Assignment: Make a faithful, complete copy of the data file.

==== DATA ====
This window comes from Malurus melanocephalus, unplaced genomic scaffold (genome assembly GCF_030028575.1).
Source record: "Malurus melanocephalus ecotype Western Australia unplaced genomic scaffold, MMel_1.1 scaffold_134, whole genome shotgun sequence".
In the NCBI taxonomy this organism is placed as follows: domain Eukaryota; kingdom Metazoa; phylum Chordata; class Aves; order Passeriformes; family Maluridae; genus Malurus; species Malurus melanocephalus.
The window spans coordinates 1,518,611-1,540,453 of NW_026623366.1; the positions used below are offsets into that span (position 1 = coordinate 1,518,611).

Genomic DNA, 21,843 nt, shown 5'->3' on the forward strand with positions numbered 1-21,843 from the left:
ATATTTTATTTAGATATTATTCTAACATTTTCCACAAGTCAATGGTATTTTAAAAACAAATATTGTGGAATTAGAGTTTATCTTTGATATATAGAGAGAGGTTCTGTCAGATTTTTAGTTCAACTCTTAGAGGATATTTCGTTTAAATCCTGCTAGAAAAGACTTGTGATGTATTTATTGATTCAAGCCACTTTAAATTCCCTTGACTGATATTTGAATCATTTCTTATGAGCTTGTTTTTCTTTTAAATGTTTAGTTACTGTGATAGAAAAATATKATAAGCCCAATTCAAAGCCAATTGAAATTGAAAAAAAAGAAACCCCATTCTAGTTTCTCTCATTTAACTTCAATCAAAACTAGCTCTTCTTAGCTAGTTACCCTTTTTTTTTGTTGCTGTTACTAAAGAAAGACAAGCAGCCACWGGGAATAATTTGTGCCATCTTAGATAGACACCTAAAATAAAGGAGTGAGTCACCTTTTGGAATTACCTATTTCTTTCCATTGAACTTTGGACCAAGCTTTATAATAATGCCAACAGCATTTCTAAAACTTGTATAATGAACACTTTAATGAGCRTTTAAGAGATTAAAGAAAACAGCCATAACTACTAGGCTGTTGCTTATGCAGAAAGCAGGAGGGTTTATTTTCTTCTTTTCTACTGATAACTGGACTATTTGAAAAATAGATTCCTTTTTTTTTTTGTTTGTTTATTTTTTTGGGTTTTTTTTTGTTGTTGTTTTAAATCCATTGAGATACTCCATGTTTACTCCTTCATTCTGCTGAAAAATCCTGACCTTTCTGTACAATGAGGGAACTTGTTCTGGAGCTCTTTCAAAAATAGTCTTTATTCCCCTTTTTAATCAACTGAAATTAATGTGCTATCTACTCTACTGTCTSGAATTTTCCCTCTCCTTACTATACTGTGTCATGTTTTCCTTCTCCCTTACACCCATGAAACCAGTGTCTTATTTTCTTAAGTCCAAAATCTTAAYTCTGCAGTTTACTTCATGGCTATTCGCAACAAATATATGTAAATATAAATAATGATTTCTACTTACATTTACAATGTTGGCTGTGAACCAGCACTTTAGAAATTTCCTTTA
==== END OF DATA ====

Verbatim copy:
This window comes from Malurus melanocephalus, unplaced genomic scaffold (genome assembly GCF_030028575.1).
Source record: "Malurus melanocephalus ecotype Western Australia unplaced genomic scaffold, MMel_1.1 scaffold_134, whole genome shotgun sequence".
In the NCBI taxonomy this organism is placed as follows: domain Eukaryota; kingdom Metazoa; phylum Chordata; class Aves; order Passeriformes; family Maluridae; genus Malurus; species Malurus melanocephalus.
The window spans coordinates 1,518,611-1,540,453 of NW_026623366.1; the positions used below are offsets into that span (position 1 = coordinate 1,518,611).

Genomic DNA, 21,843 nt, shown 5'->3' on the forward strand with positions numbered 1-21,843 from the left:
ATATTTTATTTAGATATTATTCTAACATTTTCCACAAGTCAATGGTATTTTAAAAACAAATATTGTGGAATTAGAGTTTATCTTTGATATATAGAGAGAGGTTCTGTCAGATTTTTAGTTCAACTCTTAGAGGATATTTCGTTTAAATCCTGCTAGAAAAGACTTGTGATGTATTTATTGATTCAAGCCACTTTAAATTCCCTTGACTGATATTTGAATCATTTCTTATGAGCTTGTTTTTCTTTTAAATGTTTAGTTACTGTGATAGAAAAATATKATAAGCCCAATTCAAAGCCAATTGAAATTGAAAAAAAAGAAACCCCATTCTAGTTTCTCTCATTTAACTTCAATCAAAACTAGCTCTTCTTAGCTAGTTACCCTTTTTTTTTGTTGCTGTTACTAAAGAAAGACAAGCAGCCACWGGGAATAATTTGTGCCATCTTAGATAGACACCTAAAATAAAGGAGTGAGTCACCTTTTGGAATTACCTATTTCTTTCCATTGAACTTTGGACCAAGCTTTATAATAATGCCAACAGCATTTCTAAAACTTGTATAATGAACACTTTAATGAGCRTTTAAGAGATTAAAGAAAACAGCCATAACTACTAGGCTGTTGCTTATGCAGAAAGCAGGAGGGTTTATTTTCTTCTTTTCTACTGATAACTGGACTATTTGAAAAATAGATTCCTTTTTTTTTTTGTTTGTTTATTTTTTTGGGTTTTTTTTTGTTGTTGTTTTAAATCCATTGAGATACTCCATGTTTACTCCTTCATTCTGCTGAAAAATCCTGACCTTTCTGTACAATGAGGGAACTTGTTCTGGAGCTCTTTCAAAAATAGTCTTTATTCCCCTTTTTAATCAACTGAAATTAATGTGCTATCTACTCTACTGTCTSGAATTTTCCCTCTCCTTACTATACTGTGTCATGTTTTCCTTCTCCCTTACACCCATGAAACCAGTGTCTTATTTTCTTAAGTCCAAAATCTTAAYTCTGCAGTTTACTTCATGGCTATTCGCAACAAATATATGTAAATATAAATAATGATTTCTACTTACATTTACAATGTTGGCTGTGAACCAGCACTTTAGAAATTTCCTTTA